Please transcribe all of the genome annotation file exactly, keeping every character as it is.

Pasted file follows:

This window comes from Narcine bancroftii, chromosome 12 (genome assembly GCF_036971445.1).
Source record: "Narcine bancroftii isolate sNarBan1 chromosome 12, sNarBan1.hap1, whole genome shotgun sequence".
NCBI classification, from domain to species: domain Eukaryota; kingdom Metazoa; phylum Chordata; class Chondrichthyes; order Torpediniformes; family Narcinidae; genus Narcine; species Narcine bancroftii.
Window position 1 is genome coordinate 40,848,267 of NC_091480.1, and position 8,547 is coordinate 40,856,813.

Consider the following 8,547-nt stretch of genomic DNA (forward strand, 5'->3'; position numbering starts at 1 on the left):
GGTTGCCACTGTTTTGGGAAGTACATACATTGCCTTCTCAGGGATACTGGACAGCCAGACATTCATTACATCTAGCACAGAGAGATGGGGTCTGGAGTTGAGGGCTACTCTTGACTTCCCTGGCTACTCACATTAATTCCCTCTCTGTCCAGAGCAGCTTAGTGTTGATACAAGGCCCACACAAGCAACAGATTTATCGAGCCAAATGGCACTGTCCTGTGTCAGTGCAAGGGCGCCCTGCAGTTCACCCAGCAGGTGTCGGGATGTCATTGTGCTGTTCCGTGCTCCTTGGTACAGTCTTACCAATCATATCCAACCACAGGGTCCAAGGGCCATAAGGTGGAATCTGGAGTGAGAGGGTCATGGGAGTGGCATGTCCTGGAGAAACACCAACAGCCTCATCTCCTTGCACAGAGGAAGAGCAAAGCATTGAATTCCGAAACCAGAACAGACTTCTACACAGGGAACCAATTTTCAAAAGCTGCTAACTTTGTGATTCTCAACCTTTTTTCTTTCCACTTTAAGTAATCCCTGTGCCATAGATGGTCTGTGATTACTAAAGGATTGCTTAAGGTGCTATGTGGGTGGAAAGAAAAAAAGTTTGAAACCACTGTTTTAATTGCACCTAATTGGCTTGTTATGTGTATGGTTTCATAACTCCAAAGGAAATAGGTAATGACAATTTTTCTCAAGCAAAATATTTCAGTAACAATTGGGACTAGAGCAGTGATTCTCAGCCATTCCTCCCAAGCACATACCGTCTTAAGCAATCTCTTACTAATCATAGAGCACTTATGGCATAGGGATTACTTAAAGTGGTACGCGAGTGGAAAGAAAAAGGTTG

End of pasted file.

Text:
This window comes from Narcine bancroftii, chromosome 12 (genome assembly GCF_036971445.1).
Source record: "Narcine bancroftii isolate sNarBan1 chromosome 12, sNarBan1.hap1, whole genome shotgun sequence".
NCBI classification, from domain to species: domain Eukaryota; kingdom Metazoa; phylum Chordata; class Chondrichthyes; order Torpediniformes; family Narcinidae; genus Narcine; species Narcine bancroftii.
Window position 1 is genome coordinate 40,848,267 of NC_091480.1, and position 8,547 is coordinate 40,856,813.

Consider the following 8,547-nt stretch of genomic DNA (forward strand, 5'->3'; position numbering starts at 1 on the left):
GGTTGCCACTGTTTTGGGAAGTACATACATTGCCTTCTCAGGGATACTGGACAGCCAGACATTCATTACATCTAGCACAGAGAGATGGGGTCTGGAGTTGAGGGCTACTCTTGACTTCCCTGGCTACTCACATTAATTCCCTCTCTGTCCAGAGCAGCTTAGTGTTGATACAAGGCCCACACAAGCAACAGATTTATCGAGCCAAATGGCACTGTCCTGTGTCAGTGCAAGGGCGCCCTGCAGTTCACCCAGCAGGTGTCGGGATGTCATTGTGCTGTTCCGTGCTCCTTGGTACAGTCTTACCAATCATATCCAACCACAGGGTCCAAGGGCCATAAGGTGGAATCTGGAGTGAGAGGGTCATGGGAGTGGCATGTCCTGGAGAAACACCAACAGCCTCATCTCCTTGCACAGAGGAAGAGCAAAGCATTGAATTCCGAAACCAGAACAGACTTCTACACAGGGAACCAATTTTCAAAAGCTGCTAACTTTGTGATTCTCAACCTTTTTTCTTTCCACTTTAAGTAATCCCTGTGCCATAGATGGTCTGTGATTACTAAAGGATTGCTTAAGGTGCTATGTGGGTGGAAAGAAAAAAAGTTTGAAACCACTGTTTTAATTGCACCTAATTGGCTTGTTATGTGTATGGTTTCATAACTCCAAAGGAAATAGGTAATGACAATTTTTCTCAAGCAAAATATTTCAGTAACAATTGGGACTAGAGCAGTGATTCTCAGCCATTCCTCCCAAGCACATACCGTCTTAAGCAATCTCTTACTAATCATAGAGCACTTATGGCATAGGGATTACTTAAAGTGGTACGCGAGTGGAAAGAAAAAGGTTG